Draw another student’s strategy on the board. Have the student explain how he/she solved it. Ask if there are any questions.
Ask the class, “How are these strategies alike?” Then ask, “How are these strategies different?”
If needed, share one more strategy. Have the student share his/her thinking on how it was solved. Ask the class to compare the three strategies. Are two of them more alike than the third?
Do they all have something in common?
Additional Activities for Centers or Small Group Work (20-30 minutes)
Create and Solve Your Own Story Problems
Students need number cards. Students select two number cards and make a two-digit number (3 and 6 could be 36 or 63). Students then put that number into a story problem and choose whether they will add or subtract the numbers.
I had 63 pieces of candy and my friend (gave me/ gave away) 20 more. How many do I have now? (63 + 20 or 63 - 20).
Students solve several problems that involve adding and subtracting multiples of ten. They can use ten strips or base ten blocks. Have students make a representation of the problem in their math journal or on a whiteboard.
Depending on the time of year, students may be ready to add and subtract hundreds or tens from a three-digit number. Students would draw 3 number cards instead of 2 for this activity and put the number within the context of a word problem.
Building Three-Digit Numbers
Give students number cards and base ten blocks. Students pick three number cards and make a three-digit number: a 5, a 4, and a 3 could be 543, 534 or other possible numbers. Students then build those three-digit numbers with base ten blocks, record the number and make a picture of the blocks. They continue to do this during the center.
Moving on the Hundred Board
Students need a hundred board and number cards. They then draw 2 number cards and make a 2-digit number. Place a marker on the hundred board. They draw two more number cards and determine how to move on the hundred board to find that number. For example, if 52 is where the first marker is placed and then the next two cards drawn are 2 and 6. The student moves from 53 to 26 or to 62. He records the move. 52 +10 = 62 or 52 – 10 -10 -2 – 4 = 26. Of course, there are multiple ways to move to different numbers.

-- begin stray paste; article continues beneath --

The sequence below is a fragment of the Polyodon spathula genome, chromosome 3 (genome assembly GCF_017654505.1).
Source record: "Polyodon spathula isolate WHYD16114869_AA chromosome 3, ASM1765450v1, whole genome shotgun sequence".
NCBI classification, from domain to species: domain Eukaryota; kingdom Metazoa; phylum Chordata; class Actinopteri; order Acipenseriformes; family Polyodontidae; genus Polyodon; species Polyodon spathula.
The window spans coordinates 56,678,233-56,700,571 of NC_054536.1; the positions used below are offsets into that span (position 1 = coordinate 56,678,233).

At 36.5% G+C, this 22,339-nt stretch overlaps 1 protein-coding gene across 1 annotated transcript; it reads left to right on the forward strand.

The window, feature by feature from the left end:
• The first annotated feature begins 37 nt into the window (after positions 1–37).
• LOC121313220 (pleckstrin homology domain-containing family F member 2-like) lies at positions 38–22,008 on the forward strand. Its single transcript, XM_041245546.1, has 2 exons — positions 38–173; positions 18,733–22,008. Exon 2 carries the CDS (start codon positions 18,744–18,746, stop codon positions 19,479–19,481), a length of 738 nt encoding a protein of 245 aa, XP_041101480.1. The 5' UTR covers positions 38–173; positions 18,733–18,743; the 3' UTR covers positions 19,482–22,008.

Evaluation of Student Understanding
Informal: Check student understanding through questioning during the lesson. Also, formative assessment is done while students are working on the exit ticket. As students are working, questions to ask are;
· Why did you start here?—pointing to the number line.
· Where will you stop on the number line?
· What is the problem asking?
· How can you use the number line to find the answer to the question?
As you observe:
· Are there students who are still counting by ones?
· Do students understand where to start and stop on the number line?
· Are there students who take larger jumps? For example, in the problem 45 + 37 did students start at 45 and jump 30 to 75 and then 7 more? The jump of 7 could have been 7 ones or a jump of 5 to get to 80 and then 2 more.
Formal:
Exit ticket: There are 37 girls in the gym. If 28 more girls show up, how many girls are there now?
Meeting the Needs of the Range of Learners
Intervention: Have students solve the tasks with base ten blocks or 100 boards. Consider using smaller numbers (less than 50) or using problems in which the sum of the ones digits is 9 or less so they will not have to reorganize tens and ones.
Extension:
Have students work with numbers beyond 100, including numbers with 3 addends.
Possible Misconceptions/Suggestions:
Possible Misconceptions |
Suggestions |
Students may struggle adding or subtracting by multiples of 10. |
Work with smaller numbers (50 or less) and provide them with base ten blocks or ten frame cards to support their work. Use the attached ten strips to help student count by tens. For example, show 3 dots and then a ten strip. Ask how many? Then add another ten. How many? Continue adding ten strips and counting by tens 3,13,23,33,43, etc. |
Students may struggle determining whether to add or subtract. |
Students act out the problem. Students need concrete objects such as base ten blocks or ten strips. Use smaller numbers and have students discuss the action of the problem to determine whether they should add or subtract. |